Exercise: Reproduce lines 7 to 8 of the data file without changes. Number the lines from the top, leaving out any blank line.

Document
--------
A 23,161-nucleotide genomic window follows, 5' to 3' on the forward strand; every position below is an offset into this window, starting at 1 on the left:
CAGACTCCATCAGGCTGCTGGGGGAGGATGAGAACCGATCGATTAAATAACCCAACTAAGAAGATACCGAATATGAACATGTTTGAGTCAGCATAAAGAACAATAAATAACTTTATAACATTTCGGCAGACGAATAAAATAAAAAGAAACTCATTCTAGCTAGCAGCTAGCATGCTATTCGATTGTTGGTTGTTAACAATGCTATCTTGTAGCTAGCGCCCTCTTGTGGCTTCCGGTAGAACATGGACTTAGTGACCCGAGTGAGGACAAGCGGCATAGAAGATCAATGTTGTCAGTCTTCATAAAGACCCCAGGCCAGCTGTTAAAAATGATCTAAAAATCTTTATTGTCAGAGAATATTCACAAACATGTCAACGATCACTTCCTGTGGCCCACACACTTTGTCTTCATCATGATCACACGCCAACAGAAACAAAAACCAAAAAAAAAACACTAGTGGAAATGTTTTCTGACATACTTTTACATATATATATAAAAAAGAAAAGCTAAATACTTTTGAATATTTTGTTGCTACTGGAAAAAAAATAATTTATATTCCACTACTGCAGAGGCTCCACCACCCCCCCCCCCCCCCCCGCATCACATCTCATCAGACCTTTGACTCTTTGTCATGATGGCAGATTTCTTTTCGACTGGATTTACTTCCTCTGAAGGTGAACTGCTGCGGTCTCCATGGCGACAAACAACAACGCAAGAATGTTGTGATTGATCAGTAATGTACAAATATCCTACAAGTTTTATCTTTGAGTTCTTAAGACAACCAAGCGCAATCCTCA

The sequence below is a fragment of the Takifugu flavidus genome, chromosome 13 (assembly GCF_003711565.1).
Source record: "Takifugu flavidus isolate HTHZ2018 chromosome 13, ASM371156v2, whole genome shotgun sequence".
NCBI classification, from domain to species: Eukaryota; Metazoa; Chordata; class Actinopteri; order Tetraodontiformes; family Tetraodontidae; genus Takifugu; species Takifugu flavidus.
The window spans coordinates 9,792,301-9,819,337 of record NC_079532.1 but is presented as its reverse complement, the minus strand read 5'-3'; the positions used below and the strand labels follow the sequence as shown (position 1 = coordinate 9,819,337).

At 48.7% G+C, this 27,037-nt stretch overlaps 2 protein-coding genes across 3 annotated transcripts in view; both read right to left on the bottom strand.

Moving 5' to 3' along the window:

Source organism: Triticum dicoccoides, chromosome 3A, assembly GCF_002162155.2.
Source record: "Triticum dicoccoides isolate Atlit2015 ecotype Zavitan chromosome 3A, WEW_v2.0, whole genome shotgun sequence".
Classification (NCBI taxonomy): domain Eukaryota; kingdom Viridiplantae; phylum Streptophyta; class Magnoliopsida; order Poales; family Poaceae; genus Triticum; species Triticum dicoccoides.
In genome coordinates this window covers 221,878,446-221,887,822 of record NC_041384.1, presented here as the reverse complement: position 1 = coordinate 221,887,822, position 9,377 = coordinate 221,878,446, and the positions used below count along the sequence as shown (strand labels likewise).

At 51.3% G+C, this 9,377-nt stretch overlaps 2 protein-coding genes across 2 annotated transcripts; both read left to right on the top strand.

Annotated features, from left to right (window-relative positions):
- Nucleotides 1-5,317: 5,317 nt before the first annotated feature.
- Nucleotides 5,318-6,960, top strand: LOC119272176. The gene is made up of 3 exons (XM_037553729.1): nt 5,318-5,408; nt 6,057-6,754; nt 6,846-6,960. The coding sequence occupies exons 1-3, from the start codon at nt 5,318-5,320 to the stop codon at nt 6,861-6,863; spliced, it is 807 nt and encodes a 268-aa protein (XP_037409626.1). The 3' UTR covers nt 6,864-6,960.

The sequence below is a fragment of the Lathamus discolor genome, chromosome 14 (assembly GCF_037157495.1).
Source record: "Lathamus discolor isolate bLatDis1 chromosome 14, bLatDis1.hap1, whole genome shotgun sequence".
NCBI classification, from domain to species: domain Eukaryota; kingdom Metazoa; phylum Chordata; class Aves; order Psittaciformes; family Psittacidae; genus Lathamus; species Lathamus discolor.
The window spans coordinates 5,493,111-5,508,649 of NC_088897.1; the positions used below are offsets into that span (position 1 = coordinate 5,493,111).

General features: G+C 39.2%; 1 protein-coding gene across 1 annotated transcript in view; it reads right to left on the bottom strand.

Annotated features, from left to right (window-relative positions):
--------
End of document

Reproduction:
At 48.7% G+C, this 27,037-nt stretch overlaps 2 protein-coding genes across 3 annotated transcripts in view; both read right to left on the bottom strand.

Moving 5' to 3' along the window: